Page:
Students unsatisfied with counselling waits

Louise Wilson

Recent research into the mental well-being of students has cast doubt on the availability of proper help for those suffering from mental problems at higher education institutions.

The research, carried out by Dr Anthony Seldon of Wellington College, sent questionnaires to the ex-head teachers of students now enrolled at university and revealed that many are unhappy or unconfident in the pastoral care provided for students. 80% of those surveyed felt such pastoral care was not good enough.

The University of Glasgow, though it does provide counselling services, has been been criticised by students for their own failures in looking after the well-being of students. One student told the Guardian that, when she tried to get a counselling session through the University, she was told there was an 18 week waiting list for an appointment with a counsellor.

The Counselling & Psychological Service, based on Southpark Avenue, offer meetings with individuals to talk through any issues students may be facing – particularly first year students who may be struggling to adjust to university life. An assessment is offered within 2 weeks of contacting the service, but subsequent session appointments take much longer to book.

Another student, who wished to remain anonymous, told the Guardian about her own experience with the Counselling & Psychological Service. She first contacted the Service in her first year, after feeling low and feeling unable to adjust to life away from home, in the second semester. After she was initially assessed, she was placed on the waiting list but was not contacted with an appointment time until slightly before the Spring exam period.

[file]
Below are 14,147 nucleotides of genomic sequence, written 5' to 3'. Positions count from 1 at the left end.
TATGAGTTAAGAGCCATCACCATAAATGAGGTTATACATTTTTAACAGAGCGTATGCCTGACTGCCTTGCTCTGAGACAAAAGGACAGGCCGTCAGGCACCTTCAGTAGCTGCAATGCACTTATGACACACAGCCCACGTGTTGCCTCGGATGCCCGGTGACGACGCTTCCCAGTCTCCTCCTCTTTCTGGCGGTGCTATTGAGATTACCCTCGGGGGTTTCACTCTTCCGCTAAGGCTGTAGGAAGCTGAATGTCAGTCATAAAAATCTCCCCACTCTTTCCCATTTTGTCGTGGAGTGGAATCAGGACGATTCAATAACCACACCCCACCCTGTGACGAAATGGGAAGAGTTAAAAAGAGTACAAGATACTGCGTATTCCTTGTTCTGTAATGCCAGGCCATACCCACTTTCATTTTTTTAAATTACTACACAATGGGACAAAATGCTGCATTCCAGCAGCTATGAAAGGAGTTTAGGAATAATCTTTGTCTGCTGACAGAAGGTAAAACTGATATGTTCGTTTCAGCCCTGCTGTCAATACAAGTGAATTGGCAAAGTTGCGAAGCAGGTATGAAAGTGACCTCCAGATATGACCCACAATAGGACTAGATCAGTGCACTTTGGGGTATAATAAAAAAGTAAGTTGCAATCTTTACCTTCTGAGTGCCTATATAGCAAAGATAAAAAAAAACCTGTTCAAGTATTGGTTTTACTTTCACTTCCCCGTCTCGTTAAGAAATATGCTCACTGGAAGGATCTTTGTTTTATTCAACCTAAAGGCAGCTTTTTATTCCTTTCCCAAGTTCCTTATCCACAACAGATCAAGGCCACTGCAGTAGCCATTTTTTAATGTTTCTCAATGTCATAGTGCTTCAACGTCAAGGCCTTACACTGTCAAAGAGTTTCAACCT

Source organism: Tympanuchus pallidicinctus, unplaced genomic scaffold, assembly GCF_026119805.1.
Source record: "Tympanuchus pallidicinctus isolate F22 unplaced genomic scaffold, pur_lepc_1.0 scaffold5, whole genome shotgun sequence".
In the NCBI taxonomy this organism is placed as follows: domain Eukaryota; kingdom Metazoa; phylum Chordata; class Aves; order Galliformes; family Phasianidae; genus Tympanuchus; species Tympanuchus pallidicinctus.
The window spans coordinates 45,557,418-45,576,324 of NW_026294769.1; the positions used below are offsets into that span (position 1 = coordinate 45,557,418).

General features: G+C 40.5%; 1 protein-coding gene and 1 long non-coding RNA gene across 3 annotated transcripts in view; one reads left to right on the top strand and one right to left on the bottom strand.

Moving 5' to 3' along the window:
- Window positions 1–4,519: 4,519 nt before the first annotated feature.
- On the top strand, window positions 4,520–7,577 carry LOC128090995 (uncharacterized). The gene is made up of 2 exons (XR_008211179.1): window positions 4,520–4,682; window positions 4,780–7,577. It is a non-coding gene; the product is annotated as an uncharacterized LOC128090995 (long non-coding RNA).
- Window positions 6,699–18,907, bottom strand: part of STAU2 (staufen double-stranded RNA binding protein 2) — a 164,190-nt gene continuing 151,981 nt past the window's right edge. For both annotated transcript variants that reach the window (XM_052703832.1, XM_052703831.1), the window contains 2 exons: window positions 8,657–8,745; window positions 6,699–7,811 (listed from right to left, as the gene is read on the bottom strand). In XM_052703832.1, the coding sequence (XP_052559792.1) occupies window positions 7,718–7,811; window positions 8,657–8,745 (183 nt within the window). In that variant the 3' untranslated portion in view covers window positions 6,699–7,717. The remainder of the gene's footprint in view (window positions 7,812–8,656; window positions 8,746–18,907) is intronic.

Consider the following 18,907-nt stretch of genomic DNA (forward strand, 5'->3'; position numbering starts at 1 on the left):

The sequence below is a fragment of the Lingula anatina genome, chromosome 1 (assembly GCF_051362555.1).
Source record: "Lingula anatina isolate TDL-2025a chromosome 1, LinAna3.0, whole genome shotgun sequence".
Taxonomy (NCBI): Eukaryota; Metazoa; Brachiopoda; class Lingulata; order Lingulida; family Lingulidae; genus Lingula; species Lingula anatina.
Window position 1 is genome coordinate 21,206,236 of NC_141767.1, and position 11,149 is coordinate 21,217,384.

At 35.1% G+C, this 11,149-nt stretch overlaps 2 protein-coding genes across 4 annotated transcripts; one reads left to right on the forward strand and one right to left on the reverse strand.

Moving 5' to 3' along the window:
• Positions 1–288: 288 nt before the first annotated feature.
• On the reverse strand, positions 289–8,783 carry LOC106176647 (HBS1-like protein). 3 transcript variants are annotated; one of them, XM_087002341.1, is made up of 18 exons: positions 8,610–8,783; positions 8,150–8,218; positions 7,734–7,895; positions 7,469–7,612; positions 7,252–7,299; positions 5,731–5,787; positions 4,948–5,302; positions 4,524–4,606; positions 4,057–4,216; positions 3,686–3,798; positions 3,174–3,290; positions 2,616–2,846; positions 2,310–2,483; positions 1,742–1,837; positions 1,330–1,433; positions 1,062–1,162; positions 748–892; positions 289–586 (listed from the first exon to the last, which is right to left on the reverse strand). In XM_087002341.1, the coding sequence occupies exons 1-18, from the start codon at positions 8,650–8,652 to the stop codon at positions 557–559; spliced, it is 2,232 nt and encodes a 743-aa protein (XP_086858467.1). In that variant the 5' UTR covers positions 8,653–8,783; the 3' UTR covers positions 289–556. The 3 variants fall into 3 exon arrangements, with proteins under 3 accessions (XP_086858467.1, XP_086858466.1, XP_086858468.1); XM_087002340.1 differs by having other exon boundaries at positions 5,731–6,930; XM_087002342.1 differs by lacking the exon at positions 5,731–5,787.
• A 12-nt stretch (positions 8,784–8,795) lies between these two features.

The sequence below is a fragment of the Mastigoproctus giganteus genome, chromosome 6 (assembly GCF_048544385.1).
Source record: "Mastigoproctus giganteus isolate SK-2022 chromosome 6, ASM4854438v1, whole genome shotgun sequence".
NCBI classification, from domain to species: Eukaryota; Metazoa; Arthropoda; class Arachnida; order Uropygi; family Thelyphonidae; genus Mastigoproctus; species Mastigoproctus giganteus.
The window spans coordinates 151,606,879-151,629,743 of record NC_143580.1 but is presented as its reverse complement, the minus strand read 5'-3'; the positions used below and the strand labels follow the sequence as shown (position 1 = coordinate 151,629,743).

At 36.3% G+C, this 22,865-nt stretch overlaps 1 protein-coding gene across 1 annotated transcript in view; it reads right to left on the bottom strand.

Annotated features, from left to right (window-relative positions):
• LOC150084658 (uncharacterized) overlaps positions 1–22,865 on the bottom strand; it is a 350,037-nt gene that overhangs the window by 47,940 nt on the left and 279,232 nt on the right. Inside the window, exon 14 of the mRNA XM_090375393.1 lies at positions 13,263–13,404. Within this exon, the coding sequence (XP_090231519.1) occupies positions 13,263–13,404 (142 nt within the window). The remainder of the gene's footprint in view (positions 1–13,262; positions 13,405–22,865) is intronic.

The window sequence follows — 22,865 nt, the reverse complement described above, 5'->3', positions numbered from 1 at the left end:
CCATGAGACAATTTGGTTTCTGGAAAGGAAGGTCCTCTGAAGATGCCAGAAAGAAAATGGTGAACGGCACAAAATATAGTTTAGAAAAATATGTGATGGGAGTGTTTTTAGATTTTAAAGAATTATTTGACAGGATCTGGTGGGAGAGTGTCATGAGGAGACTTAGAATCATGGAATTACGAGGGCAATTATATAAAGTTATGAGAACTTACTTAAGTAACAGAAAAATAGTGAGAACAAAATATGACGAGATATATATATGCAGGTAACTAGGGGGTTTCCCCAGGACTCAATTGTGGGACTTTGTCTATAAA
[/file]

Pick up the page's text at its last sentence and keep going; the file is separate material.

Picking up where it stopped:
She decided to cancel the appointment as she would be returning home for the summer, recalling: “It took the entire term for me to get an appointment. Because my mood swings are not constant, I did not feel like I should go in the end of term – also because I did not really see the point anymore obviously. In my second year I was quite bad again, so I decided to go and because I already went through an assessment, I think I only waited for like 3 weeks or so. I asked them if they could give me an appointment quicker as it was so stupid the last time and they did.”

She has since stopped going to sessions after feeling much more comfortable living in Glasgow, but her experience highlights a problem with the Service at the university. She continued: “The point of this waiting issue is that people like me really struggle and it is not an easy thing to go to see a therapist, particularly if you are usually a proud personality. Because let’s face it, there are so many stigmas attached to it, and if you see people around you who are absolutely fine and you end up home sick, depressed or you develop anxiety issues, you feel something is wrong with you. For me it was horribly hard to make the decision to go in first year because it is just not something that I like and that fitted into the self-image I have of myself. Then you go and you feel really uncomfortable and they make you wait for ages, which is just annoying. But when people decide to go to something like this, it is urgent – or at least it feels urgent to them. Because you do not just go to see a therapist for leisure.”

Dr Seldon criticised the lack of funding towards such service in his report. He told the Independent that money was one of the larger issues facing pastoral care at universities: “They might also argue that there is not the money to provide better support. They are putting what they have into academia and there is arguably not enough for that.”

The SRC does however provide help for student suffering from various mental problems, including Nightline, the night-time telephone service for those who need to talk, and Health & Well-Being Week, aimed to increase the awareness of issues and help available across campus.

A report released in December 2012 by ChooseLife, the Scottish programme aimed at preventing suicide, found that 4.2% of all suicides were committed by students in 2009-10.